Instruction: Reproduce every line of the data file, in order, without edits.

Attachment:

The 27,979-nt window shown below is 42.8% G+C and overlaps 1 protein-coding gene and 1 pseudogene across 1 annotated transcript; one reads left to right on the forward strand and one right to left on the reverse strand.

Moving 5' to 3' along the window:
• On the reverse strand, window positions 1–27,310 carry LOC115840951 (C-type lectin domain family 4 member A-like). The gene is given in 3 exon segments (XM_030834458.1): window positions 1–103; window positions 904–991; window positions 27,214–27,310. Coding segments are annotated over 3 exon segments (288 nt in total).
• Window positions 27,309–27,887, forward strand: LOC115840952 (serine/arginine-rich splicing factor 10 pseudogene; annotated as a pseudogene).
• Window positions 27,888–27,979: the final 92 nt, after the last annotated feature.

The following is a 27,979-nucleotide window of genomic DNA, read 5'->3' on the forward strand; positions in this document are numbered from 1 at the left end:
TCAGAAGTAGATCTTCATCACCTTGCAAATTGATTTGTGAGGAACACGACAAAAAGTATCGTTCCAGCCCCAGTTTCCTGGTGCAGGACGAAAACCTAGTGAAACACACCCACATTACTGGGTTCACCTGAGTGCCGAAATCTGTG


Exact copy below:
The 27,979-nt window shown below is 42.8% G+C and overlaps 1 protein-coding gene and 1 pseudogene across 1 annotated transcript; one reads left to right on the forward strand and one right to left on the reverse strand.

Moving 5' to 3' along the window:
• On the reverse strand, window positions 1–27,310 carry LOC115840951 (C-type lectin domain family 4 member A-like). The gene is given in 3 exon segments (XM_030834458.1): window positions 1–103; window positions 904–991; window positions 27,214–27,310. Coding segments are annotated over 3 exon segments (288 nt in total).
• Window positions 27,309–27,887, forward strand: LOC115840952 (serine/arginine-rich splicing factor 10 pseudogene; annotated as a pseudogene).
• Window positions 27,888–27,979: the final 92 nt, after the last annotated feature.

The following is a 27,979-nucleotide window of genomic DNA, read 5'->3' on the forward strand; positions in this document are numbered from 1 at the left end:
TCAGAAGTAGATCTTCATCACCTTGCAAATTGATTTGTGAGGAACACGACAAAAAGTATCGTTCCAGCCCCAGTTTCCTGGTGCAGGACGAAAACCTAGTGAAACACACCCACATTACTGGGTTCACCTGAGTGCCGAAATCTGTG